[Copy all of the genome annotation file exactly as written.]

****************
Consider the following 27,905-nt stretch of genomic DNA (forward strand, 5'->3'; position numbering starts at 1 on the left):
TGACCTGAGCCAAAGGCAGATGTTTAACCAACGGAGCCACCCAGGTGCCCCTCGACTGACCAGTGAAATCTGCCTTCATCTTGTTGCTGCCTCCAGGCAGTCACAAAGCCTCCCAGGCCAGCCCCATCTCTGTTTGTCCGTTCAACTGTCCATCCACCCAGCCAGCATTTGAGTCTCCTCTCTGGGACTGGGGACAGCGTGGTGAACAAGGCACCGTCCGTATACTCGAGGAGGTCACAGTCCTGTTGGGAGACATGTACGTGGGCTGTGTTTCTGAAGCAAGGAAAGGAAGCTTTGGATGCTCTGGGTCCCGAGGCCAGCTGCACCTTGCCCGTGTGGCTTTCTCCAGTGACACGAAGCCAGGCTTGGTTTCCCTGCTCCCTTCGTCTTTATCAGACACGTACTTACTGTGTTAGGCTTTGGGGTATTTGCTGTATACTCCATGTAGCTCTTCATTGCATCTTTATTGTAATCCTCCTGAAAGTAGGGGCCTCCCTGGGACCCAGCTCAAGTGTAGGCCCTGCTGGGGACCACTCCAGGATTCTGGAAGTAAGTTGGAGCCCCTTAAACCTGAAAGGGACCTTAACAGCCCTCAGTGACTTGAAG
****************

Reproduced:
Consider the following 27,905-nt stretch of genomic DNA (forward strand, 5'->3'; position numbering starts at 1 on the left):
TGACCTGAGCCAAAGGCAGATGTTTAACCAACGGAGCCACCCAGGTGCCCCTCGACTGACCAGTGAAATCTGCCTTCATCTTGTTGCTGCCTCCAGGCAGTCACAAAGCCTCCCAGGCCAGCCCCATCTCTGTTTGTCCGTTCAACTGTCCATCCACCCAGCCAGCATTTGAGTCTCCTCTCTGGGACTGGGGACAGCGTGGTGAACAAGGCACCGTCCGTATACTCGAGGAGGTCACAGTCCTGTTGGGAGACATGTACGTGGGCTGTGTTTCTGAAGCAAGGAAAGGAAGCTTTGGATGCTCTGGGTCCCGAGGCCAGCTGCACCTTGCCCGTGTGGCTTTCTCCAGTGACACGAAGCCAGGCTTGGTTTCCCTGCTCCCTTCGTCTTTATCAGACACGTACTTACTGTGTTAGGCTTTGGGGTATTTGCTGTATACTCCATGTAGCTCTTCATTGCATCTTTATTGTAATCCTCCTGAAAGTAGGGGCCTCCCTGGGACCCAGCTCAAGTGTAGGCCCTGCTGGGGACCACTCCAGGATTCTGGAAGTAAGTTGGAGCCCCTTAAACCTGAAAGGGACCTTAACAGCCCTCAGTGACTTGAAG